Chuck has two sons: Jeremy Charles, born on December 28, 1976; and Jarrett Thomas Louis, born on January 18, 1983. Chuck has six grandchildren. Jeremy Morin and Shay LaPlante have five children: Chaneil, Kaden, Roan, Rhea, and Damon. Jarrett Morin and Christine Sjogren have one son - James.

Morin, Jarrett and Sjogren, Christine

Jarrett Morin.
Jarrett (holding James) and Christine.

Jarrett Thomas Louis Morin was born January 18, 1983, in Saskatoon, Saskatchewan to Charles (Chuck) Morin (son of Louis Morin and Edith Smith) and Nova Warriner (daughter of Thomas Warriner and Barbara Cornwell).

Jarrett took all his schooling in Big River, graduating from high school in 2001.

Christine Susan Sjogren was born September 2, 1982, in Prince Albert, Saskatchewan to Arden Sjogren and Laurel Holmes. Christine took all her schooling in Big River, graduating from high school in 2001.

After graduation, Jarrett and Christine started a home together in Big River. Jarrett worked at Gould Fuels during his last year of school. From there he worked for an asphalt company, G & C Asphalt out of North Battleford. Their son, James Grant Charles Morin, was born on July 3, 2002, in Prince Albert. A forest fire burning west of Prince Albert forced the closure of the highway into Prince Albert. Jarrett and Christine had to travel through Sturgeon Lake to get to the hospital.

Jarrett decided to stay closer to home so he got a job working as a bartender at the Big River Hotel. In the spring of 2003, he got a job working at the Big River Co-op Home Center. Christine works with her mother who owns and operates the Big River Hotel Cafe.

Morin, Jeremy and Laplante, Shaye

Jeremy Morin.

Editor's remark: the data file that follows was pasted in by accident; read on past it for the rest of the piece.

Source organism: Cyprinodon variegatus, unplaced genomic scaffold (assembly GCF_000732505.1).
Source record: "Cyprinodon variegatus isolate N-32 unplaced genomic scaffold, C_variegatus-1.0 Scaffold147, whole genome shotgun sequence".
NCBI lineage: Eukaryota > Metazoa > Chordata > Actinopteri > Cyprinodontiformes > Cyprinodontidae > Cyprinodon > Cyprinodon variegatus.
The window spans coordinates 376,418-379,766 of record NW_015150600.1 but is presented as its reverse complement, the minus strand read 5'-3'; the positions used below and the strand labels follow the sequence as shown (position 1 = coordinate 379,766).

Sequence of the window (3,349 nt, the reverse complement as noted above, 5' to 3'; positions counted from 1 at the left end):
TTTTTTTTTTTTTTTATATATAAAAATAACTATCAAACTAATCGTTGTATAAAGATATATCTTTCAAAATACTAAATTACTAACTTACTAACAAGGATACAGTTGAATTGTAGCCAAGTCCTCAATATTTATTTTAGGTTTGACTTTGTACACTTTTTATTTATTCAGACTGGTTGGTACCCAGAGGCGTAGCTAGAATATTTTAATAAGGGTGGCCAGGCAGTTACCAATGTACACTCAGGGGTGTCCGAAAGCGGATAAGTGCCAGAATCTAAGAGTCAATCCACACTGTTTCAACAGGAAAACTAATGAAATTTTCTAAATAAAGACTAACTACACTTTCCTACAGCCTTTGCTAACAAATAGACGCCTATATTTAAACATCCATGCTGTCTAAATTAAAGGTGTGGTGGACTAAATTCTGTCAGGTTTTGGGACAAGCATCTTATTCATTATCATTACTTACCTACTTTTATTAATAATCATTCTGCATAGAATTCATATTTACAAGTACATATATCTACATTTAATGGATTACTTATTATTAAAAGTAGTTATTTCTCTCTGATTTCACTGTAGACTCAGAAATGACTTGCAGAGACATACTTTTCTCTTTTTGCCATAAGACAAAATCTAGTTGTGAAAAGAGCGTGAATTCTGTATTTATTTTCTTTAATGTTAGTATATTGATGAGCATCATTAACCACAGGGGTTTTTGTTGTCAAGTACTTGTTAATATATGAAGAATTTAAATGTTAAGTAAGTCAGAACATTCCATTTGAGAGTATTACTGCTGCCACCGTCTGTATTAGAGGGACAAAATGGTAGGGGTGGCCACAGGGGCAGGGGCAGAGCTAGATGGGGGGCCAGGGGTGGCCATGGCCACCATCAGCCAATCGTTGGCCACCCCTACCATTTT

Back Row: Shaye and Jeremy.
Front Row: Kaden, holding Damon, Chaneil, Roan and Rhea.

Jeremy Charles Morin was born December 28, 1976, to Charles (Chuck) Morin (son of Louis Morin and Edith Smith) and Nova Warriner (daughter of Thomas Warriner and Barbara Cornwell).

Shaye Lynn LaPlante was born June 30, 1977, to Gerald LaPlante (son of Hercules LaPlante and Jean Anderson) and Rosemary Bogner (daughter of John Bogner and Victoria Merasty).

Jeremy and Shaye both received their schooling in Big River. After graduating from grade twelve, Jeremy enrolled into a four-year apprenticeship-plumbing course and Shaye became a full-time mom. Jeremy now raises cattle and elk and works along with his dad for Morin Plumbing, Heating and Gas.

Jeremy and Shaye have five children, the firstborn was Chaneil Victoria Lynn on March 29, 1995. She enjoyed being the only child until November 15, 2000, when Kaden Jeremy Paul was born. A few short eleven months later the twins Roan John Louis and Rhea Barbara Jean were born on October 24, 2001, with Roan being the oldest by seven minutes. On September 17, 2003, the baby of the family was born, Damon William.

Jeremy, Shaye, and family reside south of Big River in the area known as Dumble. They live on the homestead of Louis and Edith Morin.

Morin, Louis, and family

Submitted by Meada Wilson

Louis Morin.
Back Row: Ralph, Chuck, Tom, Joe and Willy. Front Row: Maeda, Lorraine, Edith and Louella.